Sometimes, people have to learn things the hard way, nothing I can do
    about that. However, sometimes it is helpful to have comments from
    other people and other sources that I can point to that corroborate what
    I have been telling them all along, "best practices" and all that.

    My position at this point is "this is a policy issue, not a technical
    issue." I have warned them that trying to sneak around the problem by
    technical means is just begging to have their account terminated as a
    violation of the TOS, and that moving to another hosting service is no
    guarantee that they won't run into the same objections again.
    That is a good idea. This is really the only way your customer can
    continue with the mass mailing. There may have been things that your
    customer might have done earlier to prevent this state of affairs, but
    at this point, what the hosting providers are suggesting is the only
    way forward, unless your customer can document how each address came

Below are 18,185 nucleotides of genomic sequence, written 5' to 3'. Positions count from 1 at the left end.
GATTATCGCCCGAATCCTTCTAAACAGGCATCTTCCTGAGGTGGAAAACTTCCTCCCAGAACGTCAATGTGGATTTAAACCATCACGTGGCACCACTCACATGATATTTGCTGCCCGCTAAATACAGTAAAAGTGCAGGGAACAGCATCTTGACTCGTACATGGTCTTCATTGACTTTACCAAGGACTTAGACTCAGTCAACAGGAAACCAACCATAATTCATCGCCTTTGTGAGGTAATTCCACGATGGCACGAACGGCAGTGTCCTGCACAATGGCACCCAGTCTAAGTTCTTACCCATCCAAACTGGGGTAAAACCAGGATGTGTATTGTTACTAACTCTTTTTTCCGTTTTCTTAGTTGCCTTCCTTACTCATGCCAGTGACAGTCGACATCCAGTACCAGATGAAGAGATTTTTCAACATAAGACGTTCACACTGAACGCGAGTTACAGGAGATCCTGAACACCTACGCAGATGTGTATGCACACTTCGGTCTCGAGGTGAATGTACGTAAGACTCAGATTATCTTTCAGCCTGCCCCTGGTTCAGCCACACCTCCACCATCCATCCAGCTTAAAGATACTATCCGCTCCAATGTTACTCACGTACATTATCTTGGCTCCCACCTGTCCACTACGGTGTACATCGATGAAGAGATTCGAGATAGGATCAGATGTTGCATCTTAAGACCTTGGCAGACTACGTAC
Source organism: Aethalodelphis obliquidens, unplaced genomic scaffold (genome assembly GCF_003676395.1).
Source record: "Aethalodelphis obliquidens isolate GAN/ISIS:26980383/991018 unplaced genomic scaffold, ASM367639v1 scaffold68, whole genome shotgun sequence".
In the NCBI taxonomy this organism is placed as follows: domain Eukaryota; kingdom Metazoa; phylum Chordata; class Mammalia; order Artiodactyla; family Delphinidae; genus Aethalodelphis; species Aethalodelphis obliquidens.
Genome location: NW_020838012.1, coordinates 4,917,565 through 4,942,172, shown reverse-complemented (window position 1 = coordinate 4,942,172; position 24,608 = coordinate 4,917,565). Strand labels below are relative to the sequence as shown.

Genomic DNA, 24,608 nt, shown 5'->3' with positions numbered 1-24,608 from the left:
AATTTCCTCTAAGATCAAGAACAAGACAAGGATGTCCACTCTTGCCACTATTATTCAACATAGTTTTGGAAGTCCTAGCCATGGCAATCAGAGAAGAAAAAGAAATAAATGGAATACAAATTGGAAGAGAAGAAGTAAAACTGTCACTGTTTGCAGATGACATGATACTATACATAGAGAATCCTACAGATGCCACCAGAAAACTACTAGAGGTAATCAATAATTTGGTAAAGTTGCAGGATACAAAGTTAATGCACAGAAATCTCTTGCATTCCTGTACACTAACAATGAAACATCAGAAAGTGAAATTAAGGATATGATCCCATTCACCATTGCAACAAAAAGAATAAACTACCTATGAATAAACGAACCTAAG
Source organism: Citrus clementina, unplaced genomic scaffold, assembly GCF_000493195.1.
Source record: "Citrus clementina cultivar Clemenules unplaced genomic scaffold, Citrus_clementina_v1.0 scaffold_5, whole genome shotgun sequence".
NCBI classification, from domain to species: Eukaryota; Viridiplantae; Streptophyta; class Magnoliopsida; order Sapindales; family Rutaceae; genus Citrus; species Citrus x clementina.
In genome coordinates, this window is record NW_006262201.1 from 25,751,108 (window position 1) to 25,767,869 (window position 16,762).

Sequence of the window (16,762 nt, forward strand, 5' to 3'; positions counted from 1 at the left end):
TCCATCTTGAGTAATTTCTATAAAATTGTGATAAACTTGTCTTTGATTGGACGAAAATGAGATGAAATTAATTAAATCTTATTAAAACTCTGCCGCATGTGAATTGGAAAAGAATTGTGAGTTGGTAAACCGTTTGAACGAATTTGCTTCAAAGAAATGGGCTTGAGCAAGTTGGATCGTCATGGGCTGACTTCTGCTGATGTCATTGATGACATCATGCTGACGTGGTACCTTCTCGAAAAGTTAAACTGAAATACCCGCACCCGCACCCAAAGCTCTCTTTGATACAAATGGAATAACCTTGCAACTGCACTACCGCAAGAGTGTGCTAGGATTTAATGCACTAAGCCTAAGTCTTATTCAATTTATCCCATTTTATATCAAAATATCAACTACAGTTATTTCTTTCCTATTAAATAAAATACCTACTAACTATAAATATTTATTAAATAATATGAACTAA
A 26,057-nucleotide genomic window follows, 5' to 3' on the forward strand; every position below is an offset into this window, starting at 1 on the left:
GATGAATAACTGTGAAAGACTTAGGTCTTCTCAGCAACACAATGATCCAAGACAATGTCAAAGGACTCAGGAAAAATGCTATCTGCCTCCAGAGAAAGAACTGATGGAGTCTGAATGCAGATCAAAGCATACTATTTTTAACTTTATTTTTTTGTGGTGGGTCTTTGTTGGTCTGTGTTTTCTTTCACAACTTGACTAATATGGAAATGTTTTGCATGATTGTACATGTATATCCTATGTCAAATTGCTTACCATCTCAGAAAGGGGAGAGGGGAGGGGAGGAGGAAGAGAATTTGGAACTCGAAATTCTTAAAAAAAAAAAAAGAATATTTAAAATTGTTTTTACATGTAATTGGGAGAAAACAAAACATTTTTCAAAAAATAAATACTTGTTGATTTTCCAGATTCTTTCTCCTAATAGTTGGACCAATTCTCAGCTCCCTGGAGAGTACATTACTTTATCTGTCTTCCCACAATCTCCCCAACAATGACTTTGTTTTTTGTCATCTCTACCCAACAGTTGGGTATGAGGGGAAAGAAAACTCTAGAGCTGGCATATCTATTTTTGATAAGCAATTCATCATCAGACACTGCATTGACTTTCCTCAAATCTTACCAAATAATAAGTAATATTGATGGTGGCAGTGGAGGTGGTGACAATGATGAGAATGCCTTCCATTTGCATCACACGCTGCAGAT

to be added to the list with some evidence that the person who reads
    mail at that addresses confirmed the process.
    They do have a paper trail for some of the subscriptions from paper
    forms that people filled out at certain events, but I don't think the
    documentation has been maintained with the thought in mind that someday
    this could be "audited", but again, this is really a policy and clerical
    issue and not a technical issue. Possibly, I could help them to find a
    solution to better manage the documentation, beyond that, it is really
    outside my scope of work. I have managed several other lists for other
    customers on other servers (albeit much smaller than this uber list) all
    of those have required confirmation, have never run into to this type of
    problem with the other lists.

    Jonathan